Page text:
To help older adults age safely research has identified many conditions that contribute to falling. These are called risk factors. Many risk factors can be changed or modified to help prevent falls and age safe. They include:
- Lower body weakness
- Vitamin D deficiency (that is, not enough vitamin D in your system)
- Difficulties with walking and balance
- Use of medicines, such as tranquilizers, sedatives, or antidepressants. Even some over-the-counter medicines can affect balance and how steady you are on your feet.
- Vision problems
- Foot pain or poor footwear
- Home hazards or dangers such as
- broken or uneven steps,
- throw rugs or clutter that can be tripped over, and
- no handrails along stairs or in the bathroom.
Most falls are caused by a combination of risk factors. The more risk factors a person has, the greater their chances of falling. Age Safe America Advisor Members can help cut down a person’s risk by identifying and reducing home fall risk hazards.
Many active seniors find it is far more cost-efficient to make home improvements to accommodate the effects of aging rather than seek out a facility that meets all of their unique needs. Moving to a typical assisted living facility can cost as much as $75,000.00 per year…or more, plus the cost of the move.
According to a recent report by the National Association of Home Builders the cost to widen a bathroom door, put in safety bars, and a roll-in shower would typically cost about $6,000 to $8,000, which is a one-time expense instead of a monthly or yearly drain on a homeowner’s finances.
In addition to the economics, consider the psychological impact of and being uprooted from your community, familiar rituals, independence and privacy. The affordability of aging-in-place remodeling is enhanced by the fact that medically necessary changes such as wider doorways or a roll-in shower may be deductible on your taxes if backed up by a letter from your doctor.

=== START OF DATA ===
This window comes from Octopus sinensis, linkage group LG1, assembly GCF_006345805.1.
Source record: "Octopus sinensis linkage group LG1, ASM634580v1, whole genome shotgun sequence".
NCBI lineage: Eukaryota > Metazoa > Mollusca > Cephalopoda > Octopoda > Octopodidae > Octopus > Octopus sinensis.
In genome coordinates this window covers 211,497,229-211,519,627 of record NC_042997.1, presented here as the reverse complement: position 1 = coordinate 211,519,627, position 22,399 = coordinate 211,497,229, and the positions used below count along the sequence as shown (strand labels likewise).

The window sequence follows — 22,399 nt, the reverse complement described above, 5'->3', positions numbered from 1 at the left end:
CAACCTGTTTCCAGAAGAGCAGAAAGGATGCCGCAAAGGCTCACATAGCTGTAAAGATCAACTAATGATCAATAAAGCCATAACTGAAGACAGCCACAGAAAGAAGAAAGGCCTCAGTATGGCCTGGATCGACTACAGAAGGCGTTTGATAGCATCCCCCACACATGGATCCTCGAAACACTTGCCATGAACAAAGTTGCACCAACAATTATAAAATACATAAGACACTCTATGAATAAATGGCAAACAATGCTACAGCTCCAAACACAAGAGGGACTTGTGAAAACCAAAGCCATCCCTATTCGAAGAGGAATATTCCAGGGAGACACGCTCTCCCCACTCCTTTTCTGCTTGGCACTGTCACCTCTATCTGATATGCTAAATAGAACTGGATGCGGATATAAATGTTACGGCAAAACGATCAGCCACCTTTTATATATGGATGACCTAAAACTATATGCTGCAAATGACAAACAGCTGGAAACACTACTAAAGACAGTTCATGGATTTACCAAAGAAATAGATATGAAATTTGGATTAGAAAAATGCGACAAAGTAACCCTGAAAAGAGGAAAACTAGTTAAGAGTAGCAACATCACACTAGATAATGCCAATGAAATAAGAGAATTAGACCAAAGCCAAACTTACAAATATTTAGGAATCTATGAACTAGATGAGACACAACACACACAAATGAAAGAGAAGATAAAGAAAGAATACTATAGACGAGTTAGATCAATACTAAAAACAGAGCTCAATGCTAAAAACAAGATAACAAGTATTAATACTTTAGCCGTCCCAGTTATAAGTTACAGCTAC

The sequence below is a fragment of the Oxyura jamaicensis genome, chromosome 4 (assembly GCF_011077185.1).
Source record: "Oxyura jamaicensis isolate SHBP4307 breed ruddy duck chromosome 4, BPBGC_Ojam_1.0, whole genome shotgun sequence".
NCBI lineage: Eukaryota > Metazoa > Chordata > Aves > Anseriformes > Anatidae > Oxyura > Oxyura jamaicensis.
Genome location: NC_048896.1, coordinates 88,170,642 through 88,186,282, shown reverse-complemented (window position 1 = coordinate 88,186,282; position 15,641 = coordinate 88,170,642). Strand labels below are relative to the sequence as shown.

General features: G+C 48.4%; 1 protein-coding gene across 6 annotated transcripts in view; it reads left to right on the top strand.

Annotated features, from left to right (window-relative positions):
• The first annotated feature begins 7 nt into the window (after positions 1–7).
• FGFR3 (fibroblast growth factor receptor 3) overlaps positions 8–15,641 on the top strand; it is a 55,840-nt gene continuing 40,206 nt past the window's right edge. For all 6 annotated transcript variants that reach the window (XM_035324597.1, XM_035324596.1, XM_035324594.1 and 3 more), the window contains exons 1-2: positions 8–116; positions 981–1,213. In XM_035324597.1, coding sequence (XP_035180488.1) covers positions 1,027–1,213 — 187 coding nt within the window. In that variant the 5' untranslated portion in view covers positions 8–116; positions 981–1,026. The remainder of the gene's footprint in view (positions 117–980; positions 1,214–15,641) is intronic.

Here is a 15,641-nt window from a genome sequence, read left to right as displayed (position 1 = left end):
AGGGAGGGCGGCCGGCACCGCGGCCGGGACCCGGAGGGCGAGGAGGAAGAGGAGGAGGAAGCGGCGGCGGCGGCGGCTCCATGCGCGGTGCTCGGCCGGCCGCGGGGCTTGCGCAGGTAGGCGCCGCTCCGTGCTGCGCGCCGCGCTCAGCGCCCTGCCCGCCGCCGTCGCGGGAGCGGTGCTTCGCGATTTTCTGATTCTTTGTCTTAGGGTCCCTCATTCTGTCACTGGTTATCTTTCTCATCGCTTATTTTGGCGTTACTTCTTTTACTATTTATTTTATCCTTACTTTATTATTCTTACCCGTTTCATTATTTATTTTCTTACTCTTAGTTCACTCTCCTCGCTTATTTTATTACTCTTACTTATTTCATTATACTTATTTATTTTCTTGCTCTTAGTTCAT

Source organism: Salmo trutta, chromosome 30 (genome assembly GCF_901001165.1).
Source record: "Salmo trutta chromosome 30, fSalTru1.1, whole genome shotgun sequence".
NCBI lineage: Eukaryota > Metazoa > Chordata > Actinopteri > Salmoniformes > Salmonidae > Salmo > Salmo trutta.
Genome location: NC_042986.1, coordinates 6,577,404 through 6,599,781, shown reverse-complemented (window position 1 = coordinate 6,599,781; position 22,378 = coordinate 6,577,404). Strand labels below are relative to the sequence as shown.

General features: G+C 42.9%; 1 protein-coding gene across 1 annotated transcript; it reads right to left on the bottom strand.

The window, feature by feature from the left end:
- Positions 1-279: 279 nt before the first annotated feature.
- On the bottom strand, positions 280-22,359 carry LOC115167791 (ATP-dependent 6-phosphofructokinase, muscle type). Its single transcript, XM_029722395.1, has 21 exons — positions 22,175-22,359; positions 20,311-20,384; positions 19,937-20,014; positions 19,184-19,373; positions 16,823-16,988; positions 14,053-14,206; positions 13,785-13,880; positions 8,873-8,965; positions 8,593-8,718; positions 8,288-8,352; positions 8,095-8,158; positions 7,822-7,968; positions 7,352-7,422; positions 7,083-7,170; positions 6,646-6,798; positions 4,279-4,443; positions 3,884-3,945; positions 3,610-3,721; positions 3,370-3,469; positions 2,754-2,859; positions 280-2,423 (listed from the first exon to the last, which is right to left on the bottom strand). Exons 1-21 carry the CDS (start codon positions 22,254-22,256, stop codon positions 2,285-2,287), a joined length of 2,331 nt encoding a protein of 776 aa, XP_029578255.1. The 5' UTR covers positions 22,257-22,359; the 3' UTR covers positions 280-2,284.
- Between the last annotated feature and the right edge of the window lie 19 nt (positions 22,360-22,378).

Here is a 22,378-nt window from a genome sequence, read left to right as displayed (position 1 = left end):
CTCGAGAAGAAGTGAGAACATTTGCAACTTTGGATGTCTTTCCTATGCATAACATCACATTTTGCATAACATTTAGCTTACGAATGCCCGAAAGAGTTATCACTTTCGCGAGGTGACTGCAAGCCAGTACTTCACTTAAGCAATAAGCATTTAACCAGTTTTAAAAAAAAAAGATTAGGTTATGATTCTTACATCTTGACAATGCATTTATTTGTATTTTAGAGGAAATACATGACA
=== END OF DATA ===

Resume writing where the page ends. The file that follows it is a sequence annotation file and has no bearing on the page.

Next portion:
Kitchens – Lower, drawer-style appliances are wheelchair accessible, while D-shaped pulls make opening cabinets easier. Softer flooring and rounded counters reduce the possibility of injury. Make sure the home has lots of light by adding more or brighter light bulbs.
Workspaces – Desks and work counters should have a three-foot-wide knee drawer and additional lighting.
Doorways – Any entry can be widened for wheelchair width, thresholds can be eliminated and ramps can be installed.
Bathrooms – Water temperature controls and adjustable showerheads make it easy to get clean, while a curb-free, extra-wide shower with a bench makes showering more comfortable. Modifications such as adding grab bars inside and outside your tub or shower as well as next to the toilet. You can also install a walk in tub with comfortable, reclining interior and self-cleaning features.
Staircases – Add railings on both sides of stairwells or in a hallway. Or these can be eliminated altogether with an elevator or a wheelchair lift.